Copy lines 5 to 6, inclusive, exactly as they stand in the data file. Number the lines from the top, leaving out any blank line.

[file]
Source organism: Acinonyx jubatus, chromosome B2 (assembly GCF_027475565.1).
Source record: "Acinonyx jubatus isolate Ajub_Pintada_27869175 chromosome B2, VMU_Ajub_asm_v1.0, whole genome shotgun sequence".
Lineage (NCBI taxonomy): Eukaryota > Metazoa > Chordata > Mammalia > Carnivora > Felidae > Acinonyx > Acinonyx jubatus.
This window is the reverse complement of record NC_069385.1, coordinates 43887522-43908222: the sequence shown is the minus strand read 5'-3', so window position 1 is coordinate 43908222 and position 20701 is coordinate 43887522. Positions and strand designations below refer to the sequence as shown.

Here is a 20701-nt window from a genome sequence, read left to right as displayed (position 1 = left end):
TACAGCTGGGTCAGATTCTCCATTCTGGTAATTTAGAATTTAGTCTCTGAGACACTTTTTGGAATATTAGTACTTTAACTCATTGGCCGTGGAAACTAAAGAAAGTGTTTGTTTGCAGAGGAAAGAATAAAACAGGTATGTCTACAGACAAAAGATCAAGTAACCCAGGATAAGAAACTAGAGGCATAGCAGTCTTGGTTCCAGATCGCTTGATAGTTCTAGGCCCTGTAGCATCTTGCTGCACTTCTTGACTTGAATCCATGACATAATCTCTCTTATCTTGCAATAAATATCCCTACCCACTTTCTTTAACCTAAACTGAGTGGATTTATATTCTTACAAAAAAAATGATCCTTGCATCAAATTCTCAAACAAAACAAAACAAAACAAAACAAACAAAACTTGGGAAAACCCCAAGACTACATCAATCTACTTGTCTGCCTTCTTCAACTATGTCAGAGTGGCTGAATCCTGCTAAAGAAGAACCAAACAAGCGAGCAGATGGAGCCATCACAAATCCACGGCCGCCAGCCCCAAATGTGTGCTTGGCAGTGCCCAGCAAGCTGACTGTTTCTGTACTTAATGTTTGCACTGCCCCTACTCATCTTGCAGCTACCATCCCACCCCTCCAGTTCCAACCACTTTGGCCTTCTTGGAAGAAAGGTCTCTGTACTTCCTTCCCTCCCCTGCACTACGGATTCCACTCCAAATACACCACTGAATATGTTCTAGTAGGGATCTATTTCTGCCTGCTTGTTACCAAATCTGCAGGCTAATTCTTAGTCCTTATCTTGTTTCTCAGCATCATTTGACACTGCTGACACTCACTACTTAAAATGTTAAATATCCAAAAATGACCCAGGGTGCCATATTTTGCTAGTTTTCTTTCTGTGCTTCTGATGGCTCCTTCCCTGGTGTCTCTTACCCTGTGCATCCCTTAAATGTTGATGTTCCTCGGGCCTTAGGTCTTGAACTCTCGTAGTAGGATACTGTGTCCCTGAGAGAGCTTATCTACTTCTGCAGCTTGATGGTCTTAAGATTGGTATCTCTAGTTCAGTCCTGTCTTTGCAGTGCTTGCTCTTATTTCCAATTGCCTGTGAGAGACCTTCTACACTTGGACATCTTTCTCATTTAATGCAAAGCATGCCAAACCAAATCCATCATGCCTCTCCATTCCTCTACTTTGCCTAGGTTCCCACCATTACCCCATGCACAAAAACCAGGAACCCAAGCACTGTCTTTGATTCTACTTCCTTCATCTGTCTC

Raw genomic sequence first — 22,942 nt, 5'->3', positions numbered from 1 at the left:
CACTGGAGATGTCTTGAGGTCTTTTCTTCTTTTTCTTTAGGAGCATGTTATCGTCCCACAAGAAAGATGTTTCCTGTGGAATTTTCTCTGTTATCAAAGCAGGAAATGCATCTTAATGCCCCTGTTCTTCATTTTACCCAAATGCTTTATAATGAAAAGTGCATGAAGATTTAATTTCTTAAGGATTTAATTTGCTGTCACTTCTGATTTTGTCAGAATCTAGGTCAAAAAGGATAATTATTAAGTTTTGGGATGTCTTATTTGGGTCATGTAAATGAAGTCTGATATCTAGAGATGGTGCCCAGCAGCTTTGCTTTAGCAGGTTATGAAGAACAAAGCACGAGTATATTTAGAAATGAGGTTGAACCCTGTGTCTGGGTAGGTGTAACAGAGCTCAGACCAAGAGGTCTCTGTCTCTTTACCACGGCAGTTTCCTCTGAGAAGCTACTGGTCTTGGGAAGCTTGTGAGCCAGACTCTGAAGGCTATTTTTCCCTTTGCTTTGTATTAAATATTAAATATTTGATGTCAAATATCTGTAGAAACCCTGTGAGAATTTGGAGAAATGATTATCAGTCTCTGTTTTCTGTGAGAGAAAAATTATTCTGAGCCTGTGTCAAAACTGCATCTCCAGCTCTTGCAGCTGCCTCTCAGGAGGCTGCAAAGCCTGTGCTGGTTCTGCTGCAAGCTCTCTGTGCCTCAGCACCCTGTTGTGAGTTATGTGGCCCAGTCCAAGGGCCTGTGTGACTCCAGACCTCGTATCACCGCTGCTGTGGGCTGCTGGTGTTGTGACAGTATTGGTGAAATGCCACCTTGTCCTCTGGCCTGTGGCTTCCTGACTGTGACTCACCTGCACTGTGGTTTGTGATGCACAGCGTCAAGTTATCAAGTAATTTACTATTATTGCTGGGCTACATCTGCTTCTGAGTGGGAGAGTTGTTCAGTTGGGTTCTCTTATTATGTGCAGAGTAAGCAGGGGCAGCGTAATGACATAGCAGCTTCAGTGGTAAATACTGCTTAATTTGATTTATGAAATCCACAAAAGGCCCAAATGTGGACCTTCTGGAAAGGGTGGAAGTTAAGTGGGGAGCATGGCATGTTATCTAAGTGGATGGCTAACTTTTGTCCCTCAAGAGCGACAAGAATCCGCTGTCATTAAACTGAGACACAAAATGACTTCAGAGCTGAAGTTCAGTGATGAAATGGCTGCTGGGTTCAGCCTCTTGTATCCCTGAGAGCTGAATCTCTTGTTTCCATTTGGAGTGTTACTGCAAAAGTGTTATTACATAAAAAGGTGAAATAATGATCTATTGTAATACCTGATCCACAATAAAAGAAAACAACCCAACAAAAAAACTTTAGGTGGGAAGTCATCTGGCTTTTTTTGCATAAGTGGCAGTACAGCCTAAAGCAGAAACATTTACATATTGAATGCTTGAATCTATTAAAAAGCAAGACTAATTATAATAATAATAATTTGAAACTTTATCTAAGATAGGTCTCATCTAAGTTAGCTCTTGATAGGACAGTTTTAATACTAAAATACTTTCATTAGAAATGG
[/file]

Here is a 20701-nt window from a genome sequence, read left to right as displayed (position 1 = left end):
TACAGCTGGGTCAGATTCTCCATTCTGGTAATTTAGAATTTAGTCTCTGAGACACTTTTTGGAATATTAGTACTTTAACTCATTGGCCGTGGAAACTAAAGAAAGTGTTTGTTTGCAGAGGAAAGAATAAAACAGGTATGTCTACAGACAAAAGATCAAGTAACCCAGGATAAGAAACTAGAGGCATAGCAGTCTTGGTTCCAGATCGCTTGATAGTTCTAGGCCCTGTAGCATCTTGCTGCACTTCTTGACTTGAATCCATGACATAATCTCTCTTATCTTGCAATAAATATCCCTACCCACTTTCTTTAACCTAAACTGAGTGGATTTATATTCTTACAAAAAAAATGATCCTTGCATCAAATTCTCAAACAAAACAAAACAAAACAAAACAAACAAAACTTGGGAAAACCCCAAGACTACATCAATCTACTTGTCTGCCTTCTTCAACTATGTCAGAGTGGCTGAATCCTGCTAAAGAAGAACCAAACAAGCGAGCAGATGGAGCCATCACAAATCCACGGCCGCCAGCCCCAAATGTGTGCTTGGCAGTGCCCAGCAAGCTGACTGTTTCTGTACTTAATGTTTGCACTGCCCCTACTCATCTTGCAGCTACCATCCCACCCCTCCAGTTCCAACCACTTTGGCCTTCTTGGAAGAAAGGTCTCTGTACTTCCTTCCCTCCCCTGCACTACGGATTCCACTCCAAATACACCACTGAATATGTTCTAGTAGGGATCTATTTCTGCCTGCTTGTTACCAAATCTGCAGGCTAATTCTTAGTCCTTATCTTGTTTCTCAGCATCATTTGACACTGCTGACACTCACTACTTAAAATGTTAAATATCCAAAAATGACCCAGGGTGCCATATTTTGCTAGTTTTCTTTCTGTGCTTCTGATGGCTCCTTCCCTGGTGTCTCTTACCCTGTGCATCCCTTAAATGTTGATGTTCCTCGGGCCTTAGGTCTTGAACTCTCGTAGTAGGATACTGTGTCCCTGAGAGAGCTTATCTACTTCTGCAGCTTGATGGTCTTAAGATTGGTATCTCTAGTTCAGTCCTGTCTTTGCAGTGCTTGCTCTTATTTCCAATTGCCTGTGAGAGACCTTCTACACTTGGACATCTTTCTCATTTAATGCAAAGCATGCCAAACCAAATCCATCATGCCTCTCCATTCCTCTACTTTGCCTAGGTTCCCACCATTACCCCATGCACAAAAACCAGGAACCCAAGCACTGTCTTTGATTCTACTTCCTTCATCTGTCTC